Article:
I am amazed that Microsoft would never have issued Update Notices about these old, insecure packages, given that there are now exploits for at least some of them. And never to have pushed MSXML 4 SP3 through MS Updates? Disgraceful!
    Last edited by bobprimak; 2014-07-05 at 18:41.
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    Quote Originally Posted by bobprimak View Post
    Is SP3 for this version (MSXML 4.3.x) considered insecure, or is Secunia only referring to SP2 (version 4.2.x)?
    No, only SP2.

    Why didn't Secunia PSI alert you to this and install SP3 three years ago?

    Bruce

  4. #3
    Lounge VIP bobprimak's Avatar
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    Quote Originally Posted by BruceR View Post
    No, only SP2.

    Why didn't Secunia PSI alert you to this and install SP3 three years ago?

    Bruce
    Thanks for the info.

    I am not sure where (or when) the MSXML 4 came from. Good to know that SP3 is OK, but I'd still rather not have something unsupported on my PC than take a risk of future insecurity issues.

    Microsoft seems to have really dropped the ball on this one, not sending an update through MS Update which would have forced the upgrade to MSXML 4 SP3 when it became available, or at least when SP2 became no longer supported. All of which is moot now, since SP3 is also considered no longer supported. Removal of all versions of MSXML 4 seems to me to be the best strategy, unless that would break some software.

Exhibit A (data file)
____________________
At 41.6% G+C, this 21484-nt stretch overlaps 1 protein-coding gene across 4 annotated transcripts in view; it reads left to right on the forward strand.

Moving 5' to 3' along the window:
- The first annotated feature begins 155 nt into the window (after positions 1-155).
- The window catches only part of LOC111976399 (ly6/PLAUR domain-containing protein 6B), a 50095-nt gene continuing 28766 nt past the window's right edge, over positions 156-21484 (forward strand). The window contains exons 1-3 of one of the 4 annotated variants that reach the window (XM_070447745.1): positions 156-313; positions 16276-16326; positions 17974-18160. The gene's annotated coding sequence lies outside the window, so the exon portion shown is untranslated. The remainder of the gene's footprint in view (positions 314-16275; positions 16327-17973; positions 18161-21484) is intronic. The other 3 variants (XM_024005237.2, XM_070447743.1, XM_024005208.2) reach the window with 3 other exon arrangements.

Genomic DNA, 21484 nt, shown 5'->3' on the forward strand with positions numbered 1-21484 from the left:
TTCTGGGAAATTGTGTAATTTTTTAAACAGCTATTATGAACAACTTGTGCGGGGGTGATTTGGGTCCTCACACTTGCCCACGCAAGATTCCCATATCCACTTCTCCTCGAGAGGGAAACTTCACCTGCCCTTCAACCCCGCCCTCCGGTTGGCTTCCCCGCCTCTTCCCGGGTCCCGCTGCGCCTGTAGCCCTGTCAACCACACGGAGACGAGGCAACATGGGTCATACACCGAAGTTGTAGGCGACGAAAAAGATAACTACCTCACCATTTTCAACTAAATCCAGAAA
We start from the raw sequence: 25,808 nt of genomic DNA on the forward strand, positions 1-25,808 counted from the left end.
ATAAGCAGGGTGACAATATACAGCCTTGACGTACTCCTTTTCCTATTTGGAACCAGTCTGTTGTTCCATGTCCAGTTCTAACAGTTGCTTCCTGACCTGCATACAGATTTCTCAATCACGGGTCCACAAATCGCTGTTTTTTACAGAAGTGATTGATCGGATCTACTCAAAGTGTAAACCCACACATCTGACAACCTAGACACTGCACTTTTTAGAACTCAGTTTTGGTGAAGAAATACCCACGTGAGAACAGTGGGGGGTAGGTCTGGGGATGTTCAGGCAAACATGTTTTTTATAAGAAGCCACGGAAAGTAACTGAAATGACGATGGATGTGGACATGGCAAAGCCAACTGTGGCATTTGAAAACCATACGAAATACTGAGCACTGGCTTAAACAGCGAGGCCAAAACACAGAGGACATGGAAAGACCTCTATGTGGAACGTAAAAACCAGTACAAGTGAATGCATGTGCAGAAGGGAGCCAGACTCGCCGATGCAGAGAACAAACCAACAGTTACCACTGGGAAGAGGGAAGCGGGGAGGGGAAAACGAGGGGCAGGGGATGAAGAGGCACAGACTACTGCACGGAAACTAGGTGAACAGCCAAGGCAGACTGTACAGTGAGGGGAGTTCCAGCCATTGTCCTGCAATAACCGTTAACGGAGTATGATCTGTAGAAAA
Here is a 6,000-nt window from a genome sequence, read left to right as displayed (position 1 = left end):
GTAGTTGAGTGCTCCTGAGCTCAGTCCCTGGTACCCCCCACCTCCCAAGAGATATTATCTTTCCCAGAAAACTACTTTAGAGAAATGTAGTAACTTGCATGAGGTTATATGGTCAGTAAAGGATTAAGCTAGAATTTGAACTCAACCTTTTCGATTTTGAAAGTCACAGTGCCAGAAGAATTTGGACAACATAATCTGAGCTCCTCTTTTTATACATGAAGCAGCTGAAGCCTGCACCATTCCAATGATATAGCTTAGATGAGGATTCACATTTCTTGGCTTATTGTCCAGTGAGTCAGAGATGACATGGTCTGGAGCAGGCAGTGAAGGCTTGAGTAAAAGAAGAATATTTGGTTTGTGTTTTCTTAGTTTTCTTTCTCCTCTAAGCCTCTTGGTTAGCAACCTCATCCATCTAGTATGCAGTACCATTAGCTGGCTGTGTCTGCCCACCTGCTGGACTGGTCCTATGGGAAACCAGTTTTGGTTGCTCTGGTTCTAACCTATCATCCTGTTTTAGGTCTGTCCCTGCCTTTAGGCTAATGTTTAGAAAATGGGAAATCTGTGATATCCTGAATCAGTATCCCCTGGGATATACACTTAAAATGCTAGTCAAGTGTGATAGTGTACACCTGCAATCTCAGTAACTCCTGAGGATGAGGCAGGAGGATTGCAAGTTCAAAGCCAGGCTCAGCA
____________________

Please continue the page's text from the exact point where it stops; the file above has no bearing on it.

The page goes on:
My more general question relates to other items which Microsoft has not seen fit to announce, where components or runtimes have become insecure and at a minimum should be replaced or updated.

    In answer to the question about PSI, I haven't used it since PSI 3 came out. The dumbed-down interface really put me off. Until recently, I had never run into a security issue like this one. None that I know of, anyway.
    Last edited by bobprimak; 2014-07-08 at 00:46.
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    3 Star Lounger wavy's Avatar
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    I don't know if this applies to you but at some point, maybe still, MSBaseline Security Analyzer required MSXML SDK and Parser. On my system I have Ver 4.XXxxX. I am guessing that would have included MSXML Ver4. A newer version may indeed work.